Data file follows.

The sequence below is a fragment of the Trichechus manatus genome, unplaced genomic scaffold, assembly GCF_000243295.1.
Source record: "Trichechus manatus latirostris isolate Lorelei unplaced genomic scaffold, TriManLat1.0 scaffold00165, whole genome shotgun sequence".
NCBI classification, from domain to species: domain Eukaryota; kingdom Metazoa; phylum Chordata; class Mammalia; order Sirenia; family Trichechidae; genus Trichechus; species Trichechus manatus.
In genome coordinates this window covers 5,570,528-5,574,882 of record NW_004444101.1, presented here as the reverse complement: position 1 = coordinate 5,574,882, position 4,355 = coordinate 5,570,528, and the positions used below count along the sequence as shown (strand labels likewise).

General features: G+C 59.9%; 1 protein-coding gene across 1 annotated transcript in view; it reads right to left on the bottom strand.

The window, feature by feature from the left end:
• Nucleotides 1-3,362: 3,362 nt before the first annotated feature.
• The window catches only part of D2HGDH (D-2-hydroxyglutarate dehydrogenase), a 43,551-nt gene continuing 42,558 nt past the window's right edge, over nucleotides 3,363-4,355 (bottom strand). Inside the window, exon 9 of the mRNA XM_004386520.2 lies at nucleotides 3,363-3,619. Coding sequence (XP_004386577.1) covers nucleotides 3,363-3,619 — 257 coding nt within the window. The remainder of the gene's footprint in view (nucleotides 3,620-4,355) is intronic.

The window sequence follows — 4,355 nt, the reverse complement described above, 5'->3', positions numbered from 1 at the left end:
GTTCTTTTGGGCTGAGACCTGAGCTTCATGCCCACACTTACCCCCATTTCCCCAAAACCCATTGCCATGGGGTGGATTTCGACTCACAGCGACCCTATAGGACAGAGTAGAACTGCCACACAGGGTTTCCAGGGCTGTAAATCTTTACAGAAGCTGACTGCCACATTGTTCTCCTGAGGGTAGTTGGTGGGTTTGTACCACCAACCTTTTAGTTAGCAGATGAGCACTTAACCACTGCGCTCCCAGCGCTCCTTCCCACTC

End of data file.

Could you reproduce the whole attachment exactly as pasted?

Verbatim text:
The sequence below is a fragment of the Trichechus manatus genome, unplaced genomic scaffold, assembly GCF_000243295.1.
Source record: "Trichechus manatus latirostris isolate Lorelei unplaced genomic scaffold, TriManLat1.0 scaffold00165, whole genome shotgun sequence".
NCBI classification, from domain to species: domain Eukaryota; kingdom Metazoa; phylum Chordata; class Mammalia; order Sirenia; family Trichechidae; genus Trichechus; species Trichechus manatus.
In genome coordinates this window covers 5,570,528-5,574,882 of record NW_004444101.1, presented here as the reverse complement: position 1 = coordinate 5,574,882, position 4,355 = coordinate 5,570,528, and the positions used below count along the sequence as shown (strand labels likewise).

General features: G+C 59.9%; 1 protein-coding gene across 1 annotated transcript in view; it reads right to left on the bottom strand.

The window, feature by feature from the left end:
• Nucleotides 1-3,362: 3,362 nt before the first annotated feature.
• The window catches only part of D2HGDH (D-2-hydroxyglutarate dehydrogenase), a 43,551-nt gene continuing 42,558 nt past the window's right edge, over nucleotides 3,363-4,355 (bottom strand). Inside the window, exon 9 of the mRNA XM_004386520.2 lies at nucleotides 3,363-3,619. Coding sequence (XP_004386577.1) covers nucleotides 3,363-3,619 — 257 coding nt within the window. The remainder of the gene's footprint in view (nucleotides 3,620-4,355) is intronic.

The window sequence follows — 4,355 nt, the reverse complement described above, 5'->3', positions numbered from 1 at the left end:
GTTCTTTTGGGCTGAGACCTGAGCTTCATGCCCACACTTACCCCCATTTCCCCAAAACCCATTGCCATGGGGTGGATTTCGACTCACAGCGACCCTATAGGACAGAGTAGAACTGCCACACAGGGTTTCCAGGGCTGTAAATCTTTACAGAAGCTGACTGCCACATTGTTCTCCTGAGGGTAGTTGGTGGGTTTGTACCACCAACCTTTTAGTTAGCAGATGAGCACTTAACCACTGCGCTCCCAGCGCTCCTTCCCACTC